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Why You Should Have an Online Social Security Account

 

Why You Should Have an Online Social Security Account

In monitoring your Social Security profile, you may help to thwart fraud.

 

Provided by Exemplar Financial Network

 

bigstock-Hacker-In-Work-small.jpgCould your personal information soon be stolen? The possibility cannot be dismissed. Sensitive financial and medical data pertaining to your life may not be as safe as you think, and thieves may turn to a vast resource to try and mine it – the Social Security Administration.

 

Consider three facts, which in combination seem especially troubling. One, Social Security’s databases contain sensitive personal information on hundreds of millions of Americans, both living and dead. Two, more than 34 million Americans interact with the SSA online. Three, nearly 100% of Social Security benefits are disbursed electronically.1

Protecting Your Intellectual Capital

bigstock-Notepad-with-Intellectual-capi-106965092.jpgMany people, who have achieved success and wealth through their business, have done so with their intellectual capital. What exactly is intellectual capital?

Why Having a Financial Professional Matters

 

Why Having a Financial Professional Matters

A good professional provides important guidance and insight through the years.

 

Provided by Exemplar Financial Network

 

financial advisor bigstock small.jpgWhat kind of role can a financial professional play for an investor? The answer: a very important one. While the value of such a relationship is hard to quantify, the intangible benefits may be significant and long lasting.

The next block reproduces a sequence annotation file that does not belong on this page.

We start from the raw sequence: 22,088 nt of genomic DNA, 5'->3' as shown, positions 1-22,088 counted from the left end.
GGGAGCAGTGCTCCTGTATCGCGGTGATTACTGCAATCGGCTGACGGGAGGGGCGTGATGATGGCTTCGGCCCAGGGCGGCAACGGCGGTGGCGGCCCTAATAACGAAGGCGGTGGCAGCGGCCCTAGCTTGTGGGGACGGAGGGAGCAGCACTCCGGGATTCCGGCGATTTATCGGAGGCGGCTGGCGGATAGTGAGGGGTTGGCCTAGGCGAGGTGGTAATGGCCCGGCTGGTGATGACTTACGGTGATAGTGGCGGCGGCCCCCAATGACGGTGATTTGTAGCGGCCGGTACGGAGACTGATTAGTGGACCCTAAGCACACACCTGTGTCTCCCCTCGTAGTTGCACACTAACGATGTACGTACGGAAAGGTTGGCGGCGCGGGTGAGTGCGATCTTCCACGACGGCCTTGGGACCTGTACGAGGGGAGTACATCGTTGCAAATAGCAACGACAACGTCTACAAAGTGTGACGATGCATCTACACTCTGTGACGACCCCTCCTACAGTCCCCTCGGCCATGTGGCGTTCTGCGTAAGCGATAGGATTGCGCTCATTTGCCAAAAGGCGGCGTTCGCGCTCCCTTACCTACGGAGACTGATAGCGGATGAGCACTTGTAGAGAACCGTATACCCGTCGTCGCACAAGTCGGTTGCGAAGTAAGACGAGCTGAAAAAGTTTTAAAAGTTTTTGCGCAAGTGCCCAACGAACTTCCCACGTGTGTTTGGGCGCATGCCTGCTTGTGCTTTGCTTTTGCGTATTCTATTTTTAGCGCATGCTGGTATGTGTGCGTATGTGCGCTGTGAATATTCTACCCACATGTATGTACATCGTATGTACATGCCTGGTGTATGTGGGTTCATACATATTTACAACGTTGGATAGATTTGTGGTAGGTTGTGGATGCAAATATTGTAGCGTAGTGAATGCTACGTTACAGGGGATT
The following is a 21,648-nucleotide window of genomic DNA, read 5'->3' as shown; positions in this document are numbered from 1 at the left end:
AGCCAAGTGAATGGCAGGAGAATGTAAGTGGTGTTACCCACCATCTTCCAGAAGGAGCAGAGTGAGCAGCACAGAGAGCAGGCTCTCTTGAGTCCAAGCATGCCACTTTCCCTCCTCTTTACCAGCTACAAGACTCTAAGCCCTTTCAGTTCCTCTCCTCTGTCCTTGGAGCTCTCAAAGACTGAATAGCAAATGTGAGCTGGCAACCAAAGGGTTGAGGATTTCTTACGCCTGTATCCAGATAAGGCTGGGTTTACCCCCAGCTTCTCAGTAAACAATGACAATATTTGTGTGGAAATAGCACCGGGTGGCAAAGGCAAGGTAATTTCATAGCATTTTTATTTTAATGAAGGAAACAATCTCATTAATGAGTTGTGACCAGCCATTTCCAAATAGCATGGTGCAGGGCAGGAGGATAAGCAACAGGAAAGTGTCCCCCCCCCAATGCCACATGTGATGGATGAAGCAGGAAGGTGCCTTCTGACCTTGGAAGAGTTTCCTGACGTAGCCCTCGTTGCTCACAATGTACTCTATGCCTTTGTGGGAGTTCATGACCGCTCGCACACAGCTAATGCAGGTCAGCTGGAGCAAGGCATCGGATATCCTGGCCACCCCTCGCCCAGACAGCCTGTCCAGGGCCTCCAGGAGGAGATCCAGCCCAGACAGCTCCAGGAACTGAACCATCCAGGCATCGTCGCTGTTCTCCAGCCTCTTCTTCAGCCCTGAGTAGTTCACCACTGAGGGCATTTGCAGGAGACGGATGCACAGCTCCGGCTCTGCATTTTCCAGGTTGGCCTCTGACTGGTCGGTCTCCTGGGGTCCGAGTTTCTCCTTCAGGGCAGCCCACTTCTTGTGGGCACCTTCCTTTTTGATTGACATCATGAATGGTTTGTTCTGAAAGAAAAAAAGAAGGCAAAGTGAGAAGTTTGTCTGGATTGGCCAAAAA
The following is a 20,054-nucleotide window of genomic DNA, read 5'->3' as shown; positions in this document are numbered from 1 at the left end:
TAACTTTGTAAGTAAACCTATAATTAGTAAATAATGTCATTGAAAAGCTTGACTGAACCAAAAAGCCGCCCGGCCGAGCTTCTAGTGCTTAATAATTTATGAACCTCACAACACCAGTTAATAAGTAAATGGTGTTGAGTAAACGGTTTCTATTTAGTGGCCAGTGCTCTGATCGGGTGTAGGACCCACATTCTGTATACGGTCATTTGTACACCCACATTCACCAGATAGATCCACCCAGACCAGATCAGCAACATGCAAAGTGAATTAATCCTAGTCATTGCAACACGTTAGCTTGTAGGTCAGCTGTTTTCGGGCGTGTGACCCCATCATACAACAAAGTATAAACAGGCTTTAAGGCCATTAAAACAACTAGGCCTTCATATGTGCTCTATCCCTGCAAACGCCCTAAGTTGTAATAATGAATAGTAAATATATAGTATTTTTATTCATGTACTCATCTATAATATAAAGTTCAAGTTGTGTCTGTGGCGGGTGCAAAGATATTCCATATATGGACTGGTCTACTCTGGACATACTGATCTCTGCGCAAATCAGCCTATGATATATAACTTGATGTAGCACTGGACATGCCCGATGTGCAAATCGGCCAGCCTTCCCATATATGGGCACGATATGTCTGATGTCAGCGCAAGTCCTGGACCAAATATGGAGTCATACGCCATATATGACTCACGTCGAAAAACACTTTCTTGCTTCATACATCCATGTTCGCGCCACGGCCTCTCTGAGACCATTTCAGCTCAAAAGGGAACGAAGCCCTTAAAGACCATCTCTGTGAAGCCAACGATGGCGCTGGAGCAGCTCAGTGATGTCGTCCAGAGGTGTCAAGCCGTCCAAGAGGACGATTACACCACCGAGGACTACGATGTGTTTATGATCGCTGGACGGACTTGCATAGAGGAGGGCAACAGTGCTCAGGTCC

A good financial professional can help an investor interpret today’s financial climate, determine objectives, and assess progress toward those goals. Alone, an investor may be challenged to do any of this effectively. Moreover, an uncounseled investor may make self-defeating decisions.

 

Some investors never turn to a financial professional. They concede that there might be some value in maintaining such a relationship, but they ultimately decide to go it alone. That may be a mistake.

A New Day for 529 Plans

 

A New Day for 529 Plans

Federal tax reforms lead to new possibilities for these education savings accounts.

 

Provided by Exemplar Financial Network

 

bigstock-A-piggy-bank-to-act-as-a-colle-small.jpgDo you have a 529 college savings plan? Have you thought about opening a 529 plan account? If the answer to either question is “yes,” you should know about two major changes that broaden the possibilities for 529 plans. They may give your family some new options.

 

   

You may be able to pay K-12 tuition with 529 plan funds. The legislation popularly known as the Tax Cuts & Jobs Act authorized this change: under federal law, up to $10,000 of 529 plan assets can be withdrawn for this purpose annually, for each of the named beneficiaries of a 529 plan account. The funds may be used for tuition at both secular and religious schools. (While 529 plan assets can pay for a variety of “qualified” higher education expenses, tuition is considered the only “qualified” expense at the K-12 level.)1,2

 

Unfortunately, not all states are on board with this change yet. 529 plans are administered at the state level, and at present, less than half the 50 states (and the District of Columbia) treat 529 plan assets in a way that conforms to federal tax law.1

 

Some states – such as Utah – have 529 plans ready for K-12 withdrawals. In other states, such as Alabama, laws are on the books specifically barring 529 plan money from being spent on elementary education expenses. Amendments to these types of laws may be years away. Iowa, Maine, and Nebraska have issued notices telling 529 plan participants to refrain from using their accounts for K-12 expenses – for now.1,2